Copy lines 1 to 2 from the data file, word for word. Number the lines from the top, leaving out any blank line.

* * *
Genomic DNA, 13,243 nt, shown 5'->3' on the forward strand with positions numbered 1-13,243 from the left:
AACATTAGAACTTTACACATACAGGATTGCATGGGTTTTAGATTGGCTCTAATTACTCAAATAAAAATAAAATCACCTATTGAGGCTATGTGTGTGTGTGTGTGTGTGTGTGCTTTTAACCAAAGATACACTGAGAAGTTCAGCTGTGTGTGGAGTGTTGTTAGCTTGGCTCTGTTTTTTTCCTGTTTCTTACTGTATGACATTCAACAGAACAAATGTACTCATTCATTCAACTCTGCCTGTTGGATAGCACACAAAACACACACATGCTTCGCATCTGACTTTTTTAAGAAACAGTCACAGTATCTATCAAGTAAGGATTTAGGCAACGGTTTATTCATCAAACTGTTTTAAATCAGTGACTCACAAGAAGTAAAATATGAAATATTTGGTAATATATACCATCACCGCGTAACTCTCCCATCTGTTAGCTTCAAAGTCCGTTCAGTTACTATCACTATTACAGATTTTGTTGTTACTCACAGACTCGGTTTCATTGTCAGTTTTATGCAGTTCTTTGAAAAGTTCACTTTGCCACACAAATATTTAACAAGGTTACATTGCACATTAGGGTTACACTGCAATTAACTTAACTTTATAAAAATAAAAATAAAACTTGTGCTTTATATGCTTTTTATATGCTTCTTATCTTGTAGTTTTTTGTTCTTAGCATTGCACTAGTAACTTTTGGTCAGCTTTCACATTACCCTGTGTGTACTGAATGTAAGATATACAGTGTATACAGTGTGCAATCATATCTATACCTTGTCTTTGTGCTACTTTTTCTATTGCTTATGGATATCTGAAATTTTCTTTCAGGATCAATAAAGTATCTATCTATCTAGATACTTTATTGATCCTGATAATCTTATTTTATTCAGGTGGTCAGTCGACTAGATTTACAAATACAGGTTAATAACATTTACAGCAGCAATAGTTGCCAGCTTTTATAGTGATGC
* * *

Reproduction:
Genomic DNA, 13,243 nt, shown 5'->3' on the forward strand with positions numbered 1-13,243 from the left:
AACATTAGAACTTTACACATACAGGATTGCATGGGTTTTAGATTGGCTCTAATTACTCAAATAAAAATAAAATCACCTATTGAGGCTATGTGTGTGTGTGTGTGTGTGTGTGCTTTTAACCAAAGATACACTGAGAAGTTCAGCTGTGTGTGGAGTGTTGTTAGCTTGGCTCTGTTTTTTTCCTGTTTCTTACTGTATGACATTCAACAGAACAAATGTACTCATTCATTCAACTCTGCCTGTTGGATAGCACACAAAACACACACATGCTTCGCATCTGACTTTTTTAAGAAACAGTCACAGTATCTATCAAGTAAGGATTTAGGCAACGGTTTATTCATCAAACTGTTTTAAATCAGTGACTCACAAGAAGTAAAATATGAAATATTTGGTAATATATACCATCACCGCGTAACTCTCCCATCTGTTAGCTTCAAAGTCCGTTCAGTTACTATCACTATTACAGATTTTGTTGTTACTCACAGACTCGGTTTCATTGTCAGTTTTATGCAGTTCTTTGAAAAGTTCACTTTGCCACACAAATATTTAACAAGGTTACATTGCACATTAGGGTTACACTGCAATTAACTTAACTTTATAAAAATAAAAATAAAACTTGTGCTTTATATGCTTTTTATATGCTTCTTATCTTGTAGTTTTTTGTTCTTAGCATTGCACTAGTAACTTTTGGTCAGCTTTCACATTACCCTGTGTGTACTGAATGTAAGATATACAGTGTATACAGTGTGCAATCATATCTATACCTTGTCTTTGTGCTACTTTTTCTATTGCTTATGGATATCTGAAATTTTCTTTCAGGATCAATAAAGTATCTATCTATCTAGATACTTTATTGATCCTGATAATCTTATTTTATTCAGGTGGTCAGTCGACTAGATTTACAAATACAGGTTAATAACATTTACAGCAGCAATAGTTGCCAGCTTTTATAGTGATGC